Water Reuse with Pat Sinicropi

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Water Reuse Association (WRA) Executive Director Patricia Sinicropi joins The Water Values Podcast for a deep dive into the current state of water reuse. Pat identifies current geographic hotbeds in the U.S. for water reuse, discusses the impact of recently passed legislation, and provides her forecast for water reuse in the future.

In this session, you’ll learn about:

  • The WRA’s One Water strategy
  • The interesting history of the WRA
  • The current geographic reach of the WRA
  • The interplay between federal and state policies on water reuse
  • Why most action in water reuse occurs at the state level
  • How federal policy drives state action
  • Recent federal legislation
  • Common reuse applications
  • The status of direct potable reuse
  • Educational tools for water reuse

Resources and links mentioned in or relevant to this session include:

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3 thoughts on “Water Reuse with Pat Sinicropi

  1. Simon Dooner

    Hello. A colleague recommended your website and in particular your podcasts. I’ve just listened to the interview with Pat Sinicropi which I found very interesting. I was particularly interested in the discussion on direct potable reuse and efforts to engage the medical and public health communities.

    As a bit of background my company specializes in the control of waterborne pathogens in man-made water systems, helping to control the risks associated with nasty bugs like Legionella, Pseudomonas and other pathogens.
    While the techniques and quality controls to create high quality potable water at a large scale municipal level are well established I’d be very interested to learn how these processes and quality standards are being tackled in smaller scale recycling plants like the mobile treatment trailers. Any more information or references would be appreciated. Many thanks

    1. Patricia Sinicropi

      Hi Simon - below is guidance I received from a colleague who works specifically with smaller treatment systems. I hope this addresses your question:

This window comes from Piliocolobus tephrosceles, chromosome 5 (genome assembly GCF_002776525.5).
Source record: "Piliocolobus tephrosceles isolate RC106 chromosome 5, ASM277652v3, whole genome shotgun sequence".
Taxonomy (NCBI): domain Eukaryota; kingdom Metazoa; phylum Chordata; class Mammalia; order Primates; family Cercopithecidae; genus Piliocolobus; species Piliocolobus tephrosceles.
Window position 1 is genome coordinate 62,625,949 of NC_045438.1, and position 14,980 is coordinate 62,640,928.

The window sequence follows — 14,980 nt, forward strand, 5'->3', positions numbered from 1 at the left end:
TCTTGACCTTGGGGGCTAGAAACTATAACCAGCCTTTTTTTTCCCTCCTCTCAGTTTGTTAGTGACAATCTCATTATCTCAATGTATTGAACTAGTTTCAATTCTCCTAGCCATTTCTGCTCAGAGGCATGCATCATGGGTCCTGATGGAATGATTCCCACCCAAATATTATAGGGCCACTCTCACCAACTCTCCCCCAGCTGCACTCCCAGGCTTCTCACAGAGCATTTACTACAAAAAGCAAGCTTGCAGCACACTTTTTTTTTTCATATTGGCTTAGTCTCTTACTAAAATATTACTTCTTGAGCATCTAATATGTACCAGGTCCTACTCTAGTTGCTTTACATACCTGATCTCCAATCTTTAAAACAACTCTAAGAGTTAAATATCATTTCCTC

For potable reuse, we apply the same treatment standards and water quality standards (for chemicals and pathogens) to decentralized potable reuse as we do with municipal scale potable reuse. From a pathogen point of view, we use the 12/10/10 log removals for viruses, Cryptosporidium, and Giardia to meet health goals (in this case 1 in 10,000 risk of infection from these pathogens). Because we are drinking the water, the standards have to be met for all potable reuse systems – large and small.

      However, based on bringing up Legionella and Pseudomonas, the question may have more to do with managing the water in the distribution systems. The standards above address treatment standards and water quality standards in the treated effluent. The two bacteria mentioned can regrow in the distribution systems and cause issues. So, management of the distribution systems is important for drinking water and potable ruse as it is for premise plumbing. The control for these bacteria in these situations involves appropriate management and operations of these “man-made” systems.

      1. Simon Dooner

        Hi Pat. Many thanks for the additional information. My main concern in using non municipal direct potable reuse technologies in sensitive facilities (hospitals) would be that it was less effective at removing waterborne pathogens. Allowing more to enter a water system than would otherwise be expected. The risks associated with colonisation would then increase. Can you recommend any papers or websites with more detail on the technologies used? Thanks again for your time.